Sacramento, Yolo, Placer, El Dorado, Sutter and Yuba counties have combined for 561 COVID-19 deaths and nearly 34,000 infections since the pandemic began.

Sacramento County health officials have now reported 23,245 all-time infections and 432 deaths, with 390 new cases added Monday, including Saturday, Sunday and Monday’s totals.

Sacramento County had 93 patients in hospital beds and 27 in intensive care units as of Monday, according to state data. The hospitalization total recently dipped below 100 for the first time since late June.

The numbers are down from peaks of about 280 hospitalized and 90 in the ICU as of late July; the recent ICU total matches the county’s lowest since July 3.

Sacramento County is now in the red tier.

Yolo County health officials have reported a total of 56 COVID-19 deaths among 2,893 infections, reporting 14 new cases on Monday and another 14 on Sunday. There was just one infected patients in Yolo County hospitals, and none in ICUs, according to state data updated Monday morning. The county now has six ICU beds available.

Yolo has seen outbreaks at several long-term care facilities, which account for 151 of the total cases and 27 of its deaths. The county, like Sacramento County, is now in the red tier.

Placer County has reported a total of 3,684 cases and 49 deaths. The county reported 56 new cases total for Friday, Saturday and Sunday. It disclosed four deaths last week.

There were 17 people hospitalized specifically for COVID-19 countywide as of Monday, up from a total of 13 on Friday, but the ICU count is all the way down to one patient after being as high as 11 earlier last week, the county says. The hospitalized total had plateaued at around 65 in early-to-mid August before declining sharply; the ICU total peaked at 16 on Aug. 25.

Placer County was promoted from the purple tier to the red tier in September.

El Dorado County has reported a total of 1,207 COVID-19 cases and four deaths. The county added 27 new cases on Monday, which included cases reported Saturday and Sunday. The county reported 22 new cases Friday after only eight on Thursday. The county reported one death in July, one in August and two in September. Two patients infected with the virus were hospitalized Monday, none of them in an ICU, according to county health officials.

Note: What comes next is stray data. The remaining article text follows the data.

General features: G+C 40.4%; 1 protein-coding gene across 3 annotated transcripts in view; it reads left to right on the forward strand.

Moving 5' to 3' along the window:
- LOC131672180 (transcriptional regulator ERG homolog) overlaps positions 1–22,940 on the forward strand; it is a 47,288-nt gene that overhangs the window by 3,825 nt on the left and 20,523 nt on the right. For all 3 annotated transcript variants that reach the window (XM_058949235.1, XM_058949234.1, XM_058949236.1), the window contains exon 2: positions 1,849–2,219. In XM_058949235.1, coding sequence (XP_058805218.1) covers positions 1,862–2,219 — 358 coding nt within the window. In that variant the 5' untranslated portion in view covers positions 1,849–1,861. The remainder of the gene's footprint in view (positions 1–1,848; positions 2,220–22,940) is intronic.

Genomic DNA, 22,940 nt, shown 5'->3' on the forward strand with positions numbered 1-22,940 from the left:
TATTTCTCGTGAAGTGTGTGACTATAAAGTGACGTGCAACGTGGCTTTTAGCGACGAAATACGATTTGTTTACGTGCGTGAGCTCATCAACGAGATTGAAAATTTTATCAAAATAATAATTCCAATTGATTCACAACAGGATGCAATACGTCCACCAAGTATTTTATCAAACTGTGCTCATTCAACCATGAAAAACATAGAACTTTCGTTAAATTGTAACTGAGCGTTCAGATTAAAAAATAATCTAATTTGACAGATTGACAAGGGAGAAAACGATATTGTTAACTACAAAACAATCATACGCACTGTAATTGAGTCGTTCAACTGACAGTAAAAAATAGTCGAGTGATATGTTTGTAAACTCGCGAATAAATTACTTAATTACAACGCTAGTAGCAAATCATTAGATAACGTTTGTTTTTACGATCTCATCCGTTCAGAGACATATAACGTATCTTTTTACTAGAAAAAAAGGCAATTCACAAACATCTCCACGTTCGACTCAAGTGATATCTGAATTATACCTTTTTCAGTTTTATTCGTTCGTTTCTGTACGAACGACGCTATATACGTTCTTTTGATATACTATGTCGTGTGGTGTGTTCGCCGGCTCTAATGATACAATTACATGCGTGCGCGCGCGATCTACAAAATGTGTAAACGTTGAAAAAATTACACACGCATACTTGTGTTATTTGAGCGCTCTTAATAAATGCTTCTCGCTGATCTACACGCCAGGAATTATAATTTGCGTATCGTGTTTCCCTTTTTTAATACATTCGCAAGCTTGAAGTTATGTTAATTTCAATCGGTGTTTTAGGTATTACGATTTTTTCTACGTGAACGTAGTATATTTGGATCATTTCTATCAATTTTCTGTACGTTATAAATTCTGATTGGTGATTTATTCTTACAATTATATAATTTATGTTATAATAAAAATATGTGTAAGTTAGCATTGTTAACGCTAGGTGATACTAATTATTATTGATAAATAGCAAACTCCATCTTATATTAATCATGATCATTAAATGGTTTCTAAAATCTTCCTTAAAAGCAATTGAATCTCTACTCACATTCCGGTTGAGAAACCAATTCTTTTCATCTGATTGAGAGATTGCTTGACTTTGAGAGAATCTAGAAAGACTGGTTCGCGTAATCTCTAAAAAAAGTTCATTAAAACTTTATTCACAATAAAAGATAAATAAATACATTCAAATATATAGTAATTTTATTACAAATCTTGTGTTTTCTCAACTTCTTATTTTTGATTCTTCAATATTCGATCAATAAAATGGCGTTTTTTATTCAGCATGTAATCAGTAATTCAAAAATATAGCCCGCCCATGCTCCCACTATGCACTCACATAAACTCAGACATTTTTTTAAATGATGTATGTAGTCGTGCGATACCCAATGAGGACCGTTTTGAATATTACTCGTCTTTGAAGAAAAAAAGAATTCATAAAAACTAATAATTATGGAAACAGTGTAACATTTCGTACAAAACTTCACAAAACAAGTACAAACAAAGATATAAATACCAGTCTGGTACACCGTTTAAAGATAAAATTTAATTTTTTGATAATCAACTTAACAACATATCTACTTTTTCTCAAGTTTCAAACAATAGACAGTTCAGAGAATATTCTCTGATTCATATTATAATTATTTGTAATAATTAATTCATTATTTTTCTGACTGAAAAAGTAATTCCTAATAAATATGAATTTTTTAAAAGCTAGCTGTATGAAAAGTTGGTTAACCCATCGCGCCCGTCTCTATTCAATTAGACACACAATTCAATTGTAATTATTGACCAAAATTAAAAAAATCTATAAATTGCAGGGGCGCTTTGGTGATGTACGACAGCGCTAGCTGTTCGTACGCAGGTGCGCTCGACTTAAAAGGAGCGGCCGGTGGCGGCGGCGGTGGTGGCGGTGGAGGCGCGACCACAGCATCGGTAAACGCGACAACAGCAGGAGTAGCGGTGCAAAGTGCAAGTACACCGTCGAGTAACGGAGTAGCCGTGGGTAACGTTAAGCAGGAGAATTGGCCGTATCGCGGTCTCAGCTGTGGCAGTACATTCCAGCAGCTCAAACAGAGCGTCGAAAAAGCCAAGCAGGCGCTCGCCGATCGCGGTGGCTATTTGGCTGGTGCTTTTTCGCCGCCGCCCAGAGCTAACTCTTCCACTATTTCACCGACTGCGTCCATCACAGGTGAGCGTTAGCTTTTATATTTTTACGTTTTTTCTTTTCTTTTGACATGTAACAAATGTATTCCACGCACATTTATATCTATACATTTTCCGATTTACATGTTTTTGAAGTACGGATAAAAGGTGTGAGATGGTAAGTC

El Dorado County improved from the red tier to the orange tier last week.

Sutter County has reported a total of 1,757 COVID-19 cases and 11 deaths, last updated Sunday afternoon to add three new cases. There were four infected patients hospitalized in the county, with none in intensive care.

In neighboring Yuba County, a total of 1,201 people have been infected with COVID-19 and nine have died as of Friday, with its most recent death reported Friday. There are three infected people in Yuba County hospitals, with two of them in intensive care, the county said.

Both Sutter and Yuba counties, which share a bi-county health office, remain coded purple.

U.S. Still accounts for more than 20% of global deaths and infections

According to Johns Hopkins University, there have been 35.3 million lab-confirmed cases of COVID-19 and close to 1.04 million related deaths worldwide.

The largest share of both are in the United States, which accounted for more than 7.4 million infections and more than 210,000 fatalities as of Monday afternoon.

Next in terms of infections are India at 6.6 million and Brazil at 4.9 million, but 146,000 have reportedly died in Brazil compared with 102,000 in India, according to the Johns Hopkins data.

Following those three by death toll are Mexico at 79,000, the United Kingdom at nearly 42,500, Italy at just over 36,000 and Peru, France and Spain each over 32,000.

The Bee’s Rosalio Ahumada, Cathie Anderson and Dale Kasler contributed to this story.

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Michael McGough anchors The Sacramento Bee’s breaking news reporting team, covering public safety and other local stories. A Sacramento native and lifelong capital resident, he interned at The Bee while attending Sacramento State, where he earned a degree in journalism.